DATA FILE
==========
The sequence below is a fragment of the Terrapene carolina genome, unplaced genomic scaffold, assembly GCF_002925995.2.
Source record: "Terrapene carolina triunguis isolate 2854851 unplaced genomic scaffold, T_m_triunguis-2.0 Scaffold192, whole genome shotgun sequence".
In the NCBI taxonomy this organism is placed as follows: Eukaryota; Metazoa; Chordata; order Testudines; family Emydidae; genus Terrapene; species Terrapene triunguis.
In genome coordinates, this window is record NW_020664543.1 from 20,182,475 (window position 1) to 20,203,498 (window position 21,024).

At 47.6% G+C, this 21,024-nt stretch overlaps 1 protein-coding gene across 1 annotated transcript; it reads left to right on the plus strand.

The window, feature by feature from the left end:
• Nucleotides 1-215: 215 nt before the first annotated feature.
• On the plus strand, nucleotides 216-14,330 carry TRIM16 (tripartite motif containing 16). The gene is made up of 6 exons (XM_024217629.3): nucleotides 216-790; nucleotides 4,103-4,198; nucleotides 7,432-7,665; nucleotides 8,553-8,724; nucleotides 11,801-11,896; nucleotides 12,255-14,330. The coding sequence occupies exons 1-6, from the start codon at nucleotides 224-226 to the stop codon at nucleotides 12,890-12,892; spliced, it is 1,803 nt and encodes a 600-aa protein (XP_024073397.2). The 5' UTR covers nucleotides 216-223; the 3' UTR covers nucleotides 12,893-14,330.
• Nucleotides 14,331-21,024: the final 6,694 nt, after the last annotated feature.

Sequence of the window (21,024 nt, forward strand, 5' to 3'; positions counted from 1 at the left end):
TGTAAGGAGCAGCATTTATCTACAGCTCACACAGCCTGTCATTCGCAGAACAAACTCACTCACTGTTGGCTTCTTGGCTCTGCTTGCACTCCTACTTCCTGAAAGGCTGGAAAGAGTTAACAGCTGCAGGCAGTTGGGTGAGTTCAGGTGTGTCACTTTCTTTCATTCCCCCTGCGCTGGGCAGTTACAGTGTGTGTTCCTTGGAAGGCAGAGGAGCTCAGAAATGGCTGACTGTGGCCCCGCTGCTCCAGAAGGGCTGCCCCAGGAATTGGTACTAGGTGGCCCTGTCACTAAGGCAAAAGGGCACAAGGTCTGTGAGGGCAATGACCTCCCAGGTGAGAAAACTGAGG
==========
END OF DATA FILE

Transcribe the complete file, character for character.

The sequence below is a fragment of the Terrapene carolina genome, unplaced genomic scaffold, assembly GCF_002925995.2.
Source record: "Terrapene carolina triunguis isolate 2854851 unplaced genomic scaffold, T_m_triunguis-2.0 Scaffold192, whole genome shotgun sequence".
In the NCBI taxonomy this organism is placed as follows: Eukaryota; Metazoa; Chordata; order Testudines; family Emydidae; genus Terrapene; species Terrapene triunguis.
In genome coordinates, this window is record NW_020664543.1 from 20,182,475 (window position 1) to 20,203,498 (window position 21,024).

At 47.6% G+C, this 21,024-nt stretch overlaps 1 protein-coding gene across 1 annotated transcript; it reads left to right on the plus strand.

The window, feature by feature from the left end:
• Nucleotides 1-215: 215 nt before the first annotated feature.
• On the plus strand, nucleotides 216-14,330 carry TRIM16 (tripartite motif containing 16). The gene is made up of 6 exons (XM_024217629.3): nucleotides 216-790; nucleotides 4,103-4,198; nucleotides 7,432-7,665; nucleotides 8,553-8,724; nucleotides 11,801-11,896; nucleotides 12,255-14,330. The coding sequence occupies exons 1-6, from the start codon at nucleotides 224-226 to the stop codon at nucleotides 12,890-12,892; spliced, it is 1,803 nt and encodes a 600-aa protein (XP_024073397.2). The 5' UTR covers nucleotides 216-223; the 3' UTR covers nucleotides 12,893-14,330.
• Nucleotides 14,331-21,024: the final 6,694 nt, after the last annotated feature.

Sequence of the window (21,024 nt, forward strand, 5' to 3'; positions counted from 1 at the left end):
TGTAAGGAGCAGCATTTATCTACAGCTCACACAGCCTGTCATTCGCAGAACAAACTCACTCACTGTTGGCTTCTTGGCTCTGCTTGCACTCCTACTTCCTGAAAGGCTGGAAAGAGTTAACAGCTGCAGGCAGTTGGGTGAGTTCAGGTGTGTCACTTTCTTTCATTCCCCCTGCGCTGGGCAGTTACAGTGTGTGTTCCTTGGAAGGCAGAGGAGCTCAGAAATGGCTGACTGTGGCCCCGCTGCTCCAGAAGGGCTGCCCCAGGAATTGGTACTAGGTGGCCCTGTCACTAAGGCAAAAGGGCACAAGGTCTGTGAGGGCAATGACCTCCCAGGTGAGAAAACTGAGG